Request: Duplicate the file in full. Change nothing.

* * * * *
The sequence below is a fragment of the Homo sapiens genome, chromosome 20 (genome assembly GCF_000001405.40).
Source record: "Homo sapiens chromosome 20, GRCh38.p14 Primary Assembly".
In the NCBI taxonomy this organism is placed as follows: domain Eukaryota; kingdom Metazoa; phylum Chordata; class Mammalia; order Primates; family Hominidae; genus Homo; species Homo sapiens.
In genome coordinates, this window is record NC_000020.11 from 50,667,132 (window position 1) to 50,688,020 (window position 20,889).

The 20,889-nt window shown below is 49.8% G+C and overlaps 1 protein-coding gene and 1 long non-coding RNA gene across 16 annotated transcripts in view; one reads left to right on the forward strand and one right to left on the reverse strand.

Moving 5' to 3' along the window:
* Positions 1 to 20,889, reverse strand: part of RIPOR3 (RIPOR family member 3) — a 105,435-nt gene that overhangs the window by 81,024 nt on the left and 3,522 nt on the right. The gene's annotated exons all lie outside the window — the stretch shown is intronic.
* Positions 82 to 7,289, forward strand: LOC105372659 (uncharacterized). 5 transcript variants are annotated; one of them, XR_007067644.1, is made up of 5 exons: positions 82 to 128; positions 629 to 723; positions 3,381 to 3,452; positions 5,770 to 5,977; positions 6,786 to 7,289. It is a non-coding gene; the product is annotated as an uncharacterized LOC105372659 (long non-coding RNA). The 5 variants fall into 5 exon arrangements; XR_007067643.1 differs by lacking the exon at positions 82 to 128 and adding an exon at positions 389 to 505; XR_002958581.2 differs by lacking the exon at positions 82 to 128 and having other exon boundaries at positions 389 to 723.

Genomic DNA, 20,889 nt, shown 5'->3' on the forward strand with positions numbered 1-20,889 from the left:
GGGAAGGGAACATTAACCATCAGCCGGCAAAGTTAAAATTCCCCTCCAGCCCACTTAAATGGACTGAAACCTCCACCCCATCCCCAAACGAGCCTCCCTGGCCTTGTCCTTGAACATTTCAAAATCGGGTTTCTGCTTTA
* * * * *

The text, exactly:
The sequence below is a fragment of the Homo sapiens genome, chromosome 20 (genome assembly GCF_000001405.40).
Source record: "Homo sapiens chromosome 20, GRCh38.p14 Primary Assembly".
In the NCBI taxonomy this organism is placed as follows: domain Eukaryota; kingdom Metazoa; phylum Chordata; class Mammalia; order Primates; family Hominidae; genus Homo; species Homo sapiens.
In genome coordinates, this window is record NC_000020.11 from 50,667,132 (window position 1) to 50,688,020 (window position 20,889).

The 20,889-nt window shown below is 49.8% G+C and overlaps 1 protein-coding gene and 1 long non-coding RNA gene across 16 annotated transcripts in view; one reads left to right on the forward strand and one right to left on the reverse strand.

Moving 5' to 3' along the window:
* Positions 1 to 20,889, reverse strand: part of RIPOR3 (RIPOR family member 3) — a 105,435-nt gene that overhangs the window by 81,024 nt on the left and 3,522 nt on the right. The gene's annotated exons all lie outside the window — the stretch shown is intronic.
* Positions 82 to 7,289, forward strand: LOC105372659 (uncharacterized). 5 transcript variants are annotated; one of them, XR_007067644.1, is made up of 5 exons: positions 82 to 128; positions 629 to 723; positions 3,381 to 3,452; positions 5,770 to 5,977; positions 6,786 to 7,289. It is a non-coding gene; the product is annotated as an uncharacterized LOC105372659 (long non-coding RNA). The 5 variants fall into 5 exon arrangements; XR_007067643.1 differs by lacking the exon at positions 82 to 128 and adding an exon at positions 389 to 505; XR_002958581.2 differs by lacking the exon at positions 82 to 128 and having other exon boundaries at positions 389 to 723.

Genomic DNA, 20,889 nt, shown 5'->3' on the forward strand with positions numbered 1-20,889 from the left:
GGGAAGGGAACATTAACCATCAGCCGGCAAAGTTAAAATTCCCCTCCAGCCCACTTAAATGGACTGAAACCTCCACCCCATCCCCAAACGAGCCTCCCTGGCCTTGTCCTTGAACATTTCAAAATCGGGTTTCTGCTTTA